Is it okay to have the insulation go all the way to the eaves, if there is not a soffit vent within those joists? If you can’t get to the edge then it is hard to tell where the vents are. I did see another topic where Scott shuts off any lights to look for sunlight. Thx Kevin
I’ve seen insulation to eaves.
Many plans have insulation to eaves even with ventilation vents.
Blocked vents would be a problem.
If no vents. You want the most insulation as possible to prevent ice dams
Hope this post finds you well.
The term is daylight.
The insulation is laid atop of ceilings, or blown in, to form an even blanket, and ‘should stop’ at/above the wall assemble, not progress over the soffit.
Attic insulation dams are manufactured and installed between rafters or trusses to prohibit just that. An insulation blanket from covering the soffit. That is not a complete explanation. Insulating and venting roof and attic spaces is a science.
I do not enter attics unless I really have to. I inspect from the hatch.
The reason I invested in a powerful cameras, so I can take defined closeups and limit my liability.
Good picture and exactly how insulation is supposed to be installed.
Any insulation that is against the roof sheathing without a baffle, is stopping air flow and a recipe for problems.
I often find where an installer blew cellulose in right out into the soffits and against the roof panel. Its a lot of labor to fix.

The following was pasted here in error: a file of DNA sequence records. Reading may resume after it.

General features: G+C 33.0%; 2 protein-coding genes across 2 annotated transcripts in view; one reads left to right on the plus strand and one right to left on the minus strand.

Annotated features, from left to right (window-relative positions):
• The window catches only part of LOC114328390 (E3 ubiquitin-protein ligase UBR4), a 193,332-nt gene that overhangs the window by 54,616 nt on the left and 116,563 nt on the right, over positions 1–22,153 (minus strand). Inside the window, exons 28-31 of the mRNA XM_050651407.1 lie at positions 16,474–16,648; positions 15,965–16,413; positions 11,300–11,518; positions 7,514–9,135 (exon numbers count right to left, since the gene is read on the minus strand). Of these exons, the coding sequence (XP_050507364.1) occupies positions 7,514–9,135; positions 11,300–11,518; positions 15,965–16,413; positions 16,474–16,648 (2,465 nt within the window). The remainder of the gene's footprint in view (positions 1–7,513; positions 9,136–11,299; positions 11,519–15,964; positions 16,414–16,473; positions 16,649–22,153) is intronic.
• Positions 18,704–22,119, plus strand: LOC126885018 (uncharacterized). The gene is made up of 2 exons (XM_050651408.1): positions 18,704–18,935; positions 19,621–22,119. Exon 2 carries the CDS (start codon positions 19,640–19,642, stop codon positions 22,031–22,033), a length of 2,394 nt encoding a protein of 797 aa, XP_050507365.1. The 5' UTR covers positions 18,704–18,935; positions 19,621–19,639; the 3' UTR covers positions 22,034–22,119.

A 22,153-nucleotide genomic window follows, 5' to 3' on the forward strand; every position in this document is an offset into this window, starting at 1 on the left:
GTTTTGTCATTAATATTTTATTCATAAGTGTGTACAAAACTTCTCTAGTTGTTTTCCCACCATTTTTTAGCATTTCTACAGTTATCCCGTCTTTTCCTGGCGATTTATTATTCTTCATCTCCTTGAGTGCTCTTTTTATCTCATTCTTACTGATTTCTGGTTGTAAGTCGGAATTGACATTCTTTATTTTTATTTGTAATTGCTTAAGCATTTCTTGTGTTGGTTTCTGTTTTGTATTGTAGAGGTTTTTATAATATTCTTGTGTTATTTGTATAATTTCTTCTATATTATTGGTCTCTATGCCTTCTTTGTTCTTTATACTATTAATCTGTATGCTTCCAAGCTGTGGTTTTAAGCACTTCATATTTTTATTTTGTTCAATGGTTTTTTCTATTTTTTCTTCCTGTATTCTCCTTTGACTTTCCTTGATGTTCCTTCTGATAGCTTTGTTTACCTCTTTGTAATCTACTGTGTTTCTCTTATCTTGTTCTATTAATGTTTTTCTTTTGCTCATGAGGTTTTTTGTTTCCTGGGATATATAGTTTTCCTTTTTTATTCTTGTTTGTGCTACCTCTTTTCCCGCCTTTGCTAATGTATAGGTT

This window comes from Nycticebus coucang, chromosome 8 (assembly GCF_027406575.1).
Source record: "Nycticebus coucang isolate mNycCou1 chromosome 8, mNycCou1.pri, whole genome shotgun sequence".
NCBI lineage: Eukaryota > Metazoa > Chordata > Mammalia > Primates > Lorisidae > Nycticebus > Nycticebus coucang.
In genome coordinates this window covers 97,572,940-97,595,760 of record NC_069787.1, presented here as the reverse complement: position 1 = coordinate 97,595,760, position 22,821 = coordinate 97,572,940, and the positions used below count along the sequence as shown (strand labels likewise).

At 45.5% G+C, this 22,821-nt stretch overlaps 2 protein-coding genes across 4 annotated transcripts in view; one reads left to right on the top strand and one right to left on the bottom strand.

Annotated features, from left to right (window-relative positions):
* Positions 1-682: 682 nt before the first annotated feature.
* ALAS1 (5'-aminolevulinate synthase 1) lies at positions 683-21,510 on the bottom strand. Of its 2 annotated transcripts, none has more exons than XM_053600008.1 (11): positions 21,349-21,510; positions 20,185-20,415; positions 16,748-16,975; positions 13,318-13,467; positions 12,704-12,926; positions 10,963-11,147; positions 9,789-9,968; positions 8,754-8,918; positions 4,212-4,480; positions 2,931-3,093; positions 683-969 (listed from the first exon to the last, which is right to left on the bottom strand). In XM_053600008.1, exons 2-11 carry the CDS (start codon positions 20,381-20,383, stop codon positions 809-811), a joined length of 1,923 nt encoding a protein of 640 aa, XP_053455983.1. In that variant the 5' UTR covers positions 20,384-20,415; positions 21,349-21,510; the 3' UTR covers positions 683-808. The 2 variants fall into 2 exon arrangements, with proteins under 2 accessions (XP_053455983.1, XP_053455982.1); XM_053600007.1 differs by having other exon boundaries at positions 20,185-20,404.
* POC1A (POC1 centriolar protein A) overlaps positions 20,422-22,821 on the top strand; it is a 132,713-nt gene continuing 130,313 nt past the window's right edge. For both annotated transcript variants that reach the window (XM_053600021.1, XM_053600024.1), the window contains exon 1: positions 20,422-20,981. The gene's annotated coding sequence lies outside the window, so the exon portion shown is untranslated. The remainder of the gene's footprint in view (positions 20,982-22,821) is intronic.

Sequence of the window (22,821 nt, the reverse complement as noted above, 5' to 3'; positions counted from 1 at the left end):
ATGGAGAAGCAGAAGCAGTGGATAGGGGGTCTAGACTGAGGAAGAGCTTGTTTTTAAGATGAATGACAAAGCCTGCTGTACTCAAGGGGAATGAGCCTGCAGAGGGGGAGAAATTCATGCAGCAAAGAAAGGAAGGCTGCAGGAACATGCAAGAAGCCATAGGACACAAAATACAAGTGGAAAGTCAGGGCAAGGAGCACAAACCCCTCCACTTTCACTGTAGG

Welcome to our forum, Kevin…Enjoy!
Roy gave a good picture so I would recommend installing soffit vents:
Many older homes don’t have vents. Ie bungalows and such. I don’t buy into the venting theory that it causes problems. The older homes often have plank sheathing so the gaps between boards provide ventilation.
So this is my older home response.
I just put in vents on a attic that had blow in insulation stuffed between rafters. There wasn’t any signs of moisture problems. Still added ventilation but I would of thought there would be some issue
The blow in had to be 30 years old or more
Adding insulation is NOT always the answer. Once you’re at a specific R value thickness, you’re wasting money adding more.
Roof venting is critical to roof life, both shingles and often structure. In addition, ice damming and the resulting moisture intrusion, will cause serious issues if its not addressed.
When you walk around the exterior, take a mental note of vents in any visible soffit. Then once you are in the attic, look for something resembling what Roy posted and turn out the lights. If the vents are open, daylight should be visible.
I don’t know my roof is 120 years old
You are correct, not always, but if there isn’t venting more insulation prevents the condensate and ice dams.
Ie cathedral style without vents
Incorrect. Check out the insulation and roof construction standards for your area.
Energy code here in our climate zone in Michigan dictates R49.
Is higher recommended…sometimes. But throwing or blowing more in doesn’t prevent ice damming.
Check out air sealing and proper insulation methods online. JLC has an excellent posting/article.
Eh not interested
They didn’t build houses as tight back then and the wind whistled through the attic. So, ventilation was there already.
Yep. But depends who you ask about no ventilation in cathedral spaces
If the snow can’t melt then no ice dams can form is what I am saying. Plus the pitch and materials of roofing play a part. Steep roofs shed snow off roof quickly.
Metal roofs actually sometimes have to have measures to slow the snow coming off for safety